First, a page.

Art & Design
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James Lawton earned his Bachelors degree in Constructive Design at Florida State University, Tallahassee in 1976, and MFA in Ceramics at Louisiana State University, Baton Rouge in 1980. In 1984 and in 1986, Lawton was awarded the National Endowment Visual Arts Fellowship, and the South Carolina Artist Fellowship Grant in 1990. Lawton joined the Artisanry faculty at UMass Dartmouth in 1998, where he is currently Professor of Ceramics. He was elected to the International Academy of Ceramics in 2011.
Like the tailor, the approach I take in making pots is to configure enclosures- to contain as well as to reveal within the work the eccentric shape of human life. It's my view that meaning is held on both sides of the clay fabric: an inner life of use and the outer one of appearance. It is not incongruent to me that clay and carnal bodies share certain elemental connections: pottery possessing the ability to describe the human condition while simultaneously being a part of it. Modernism defined use and meaning as separate and mutually unjustified, and it is this disparity which makes the potters' work at this juncture in history most compelling to me.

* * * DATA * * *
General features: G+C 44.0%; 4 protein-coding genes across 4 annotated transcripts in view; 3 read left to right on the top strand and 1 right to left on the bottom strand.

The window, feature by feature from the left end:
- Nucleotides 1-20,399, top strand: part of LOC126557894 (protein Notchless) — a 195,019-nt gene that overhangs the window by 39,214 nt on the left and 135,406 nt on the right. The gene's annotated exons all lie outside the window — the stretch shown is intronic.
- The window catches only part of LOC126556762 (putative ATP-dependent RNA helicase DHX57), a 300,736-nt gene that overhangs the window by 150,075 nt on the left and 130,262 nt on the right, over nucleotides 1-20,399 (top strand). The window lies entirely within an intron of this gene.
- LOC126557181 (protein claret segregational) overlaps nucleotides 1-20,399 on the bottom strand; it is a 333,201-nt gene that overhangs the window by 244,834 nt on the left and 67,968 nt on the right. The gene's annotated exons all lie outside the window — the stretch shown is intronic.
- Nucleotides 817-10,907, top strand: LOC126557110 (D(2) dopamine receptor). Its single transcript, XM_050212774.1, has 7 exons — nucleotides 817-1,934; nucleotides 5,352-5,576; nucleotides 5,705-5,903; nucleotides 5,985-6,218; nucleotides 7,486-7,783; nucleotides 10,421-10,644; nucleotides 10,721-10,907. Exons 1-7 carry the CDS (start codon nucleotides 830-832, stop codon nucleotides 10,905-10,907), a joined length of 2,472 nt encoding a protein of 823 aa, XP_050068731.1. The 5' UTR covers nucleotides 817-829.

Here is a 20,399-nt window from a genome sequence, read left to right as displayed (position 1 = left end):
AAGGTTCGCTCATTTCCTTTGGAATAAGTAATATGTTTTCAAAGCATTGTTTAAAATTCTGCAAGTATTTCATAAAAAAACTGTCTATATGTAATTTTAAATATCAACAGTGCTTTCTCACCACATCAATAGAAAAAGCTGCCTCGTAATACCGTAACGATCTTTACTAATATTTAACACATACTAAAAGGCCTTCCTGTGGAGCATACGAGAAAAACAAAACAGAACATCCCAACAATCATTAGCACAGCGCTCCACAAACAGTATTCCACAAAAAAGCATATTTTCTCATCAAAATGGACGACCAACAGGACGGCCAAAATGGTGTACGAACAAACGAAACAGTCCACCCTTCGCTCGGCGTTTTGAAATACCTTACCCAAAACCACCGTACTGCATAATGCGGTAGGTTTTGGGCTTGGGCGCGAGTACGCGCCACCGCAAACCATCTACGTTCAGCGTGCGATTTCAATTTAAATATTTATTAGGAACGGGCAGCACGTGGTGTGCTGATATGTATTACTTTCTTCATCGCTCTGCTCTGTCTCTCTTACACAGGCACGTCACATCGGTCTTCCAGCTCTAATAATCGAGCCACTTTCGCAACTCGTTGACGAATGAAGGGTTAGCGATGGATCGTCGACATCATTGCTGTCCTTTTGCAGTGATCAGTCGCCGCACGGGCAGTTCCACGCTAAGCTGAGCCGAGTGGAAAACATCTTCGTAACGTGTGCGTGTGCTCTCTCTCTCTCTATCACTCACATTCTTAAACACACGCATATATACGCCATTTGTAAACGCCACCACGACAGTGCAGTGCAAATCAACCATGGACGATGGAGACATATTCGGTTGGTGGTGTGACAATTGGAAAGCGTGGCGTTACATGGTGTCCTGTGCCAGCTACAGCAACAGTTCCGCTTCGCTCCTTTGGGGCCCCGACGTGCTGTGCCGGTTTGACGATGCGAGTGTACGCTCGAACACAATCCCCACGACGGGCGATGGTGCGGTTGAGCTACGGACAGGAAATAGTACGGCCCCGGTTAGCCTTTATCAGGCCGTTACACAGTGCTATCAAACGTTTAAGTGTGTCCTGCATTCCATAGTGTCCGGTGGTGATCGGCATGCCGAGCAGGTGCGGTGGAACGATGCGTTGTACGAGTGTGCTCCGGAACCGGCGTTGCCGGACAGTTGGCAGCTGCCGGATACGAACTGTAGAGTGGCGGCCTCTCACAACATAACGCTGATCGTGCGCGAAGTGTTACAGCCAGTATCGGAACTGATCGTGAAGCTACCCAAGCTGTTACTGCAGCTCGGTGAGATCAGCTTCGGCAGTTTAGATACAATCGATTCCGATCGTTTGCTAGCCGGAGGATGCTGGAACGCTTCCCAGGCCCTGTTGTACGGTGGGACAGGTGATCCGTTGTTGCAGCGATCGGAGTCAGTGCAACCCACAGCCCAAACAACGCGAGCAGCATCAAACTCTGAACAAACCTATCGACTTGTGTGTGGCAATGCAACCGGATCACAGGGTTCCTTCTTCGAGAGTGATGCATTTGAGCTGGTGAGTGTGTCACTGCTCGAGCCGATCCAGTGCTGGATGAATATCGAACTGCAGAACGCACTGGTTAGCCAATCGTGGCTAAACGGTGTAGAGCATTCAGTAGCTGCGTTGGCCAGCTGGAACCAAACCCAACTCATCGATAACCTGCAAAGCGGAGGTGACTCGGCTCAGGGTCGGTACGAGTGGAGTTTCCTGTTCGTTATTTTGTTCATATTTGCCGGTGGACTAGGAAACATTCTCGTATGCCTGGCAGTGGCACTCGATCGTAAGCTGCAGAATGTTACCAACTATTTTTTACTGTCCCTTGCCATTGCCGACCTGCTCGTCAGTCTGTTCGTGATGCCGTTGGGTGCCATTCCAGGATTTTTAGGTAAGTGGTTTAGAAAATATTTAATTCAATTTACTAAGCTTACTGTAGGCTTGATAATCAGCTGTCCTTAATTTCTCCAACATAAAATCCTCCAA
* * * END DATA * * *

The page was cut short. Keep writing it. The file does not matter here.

At one time, garments found their way onto the work. In the form of paintings, the clothes seemed full of implied presence as they advanced across the surfaces exactly as devoid of body as the pots' physical ability to function. My pots had therefore become image only, objects that had achieved full autonomous status. A choice became clear to me, follow the vessel image to the wall or do the audacious: accept the interior as relevant! At present, the image itself has become the functioning vessel, forms drawn from the alphabet or my handwriting, functioning as funnels, teapots, melita filters, etc., suspended inside a cage-like apparitions.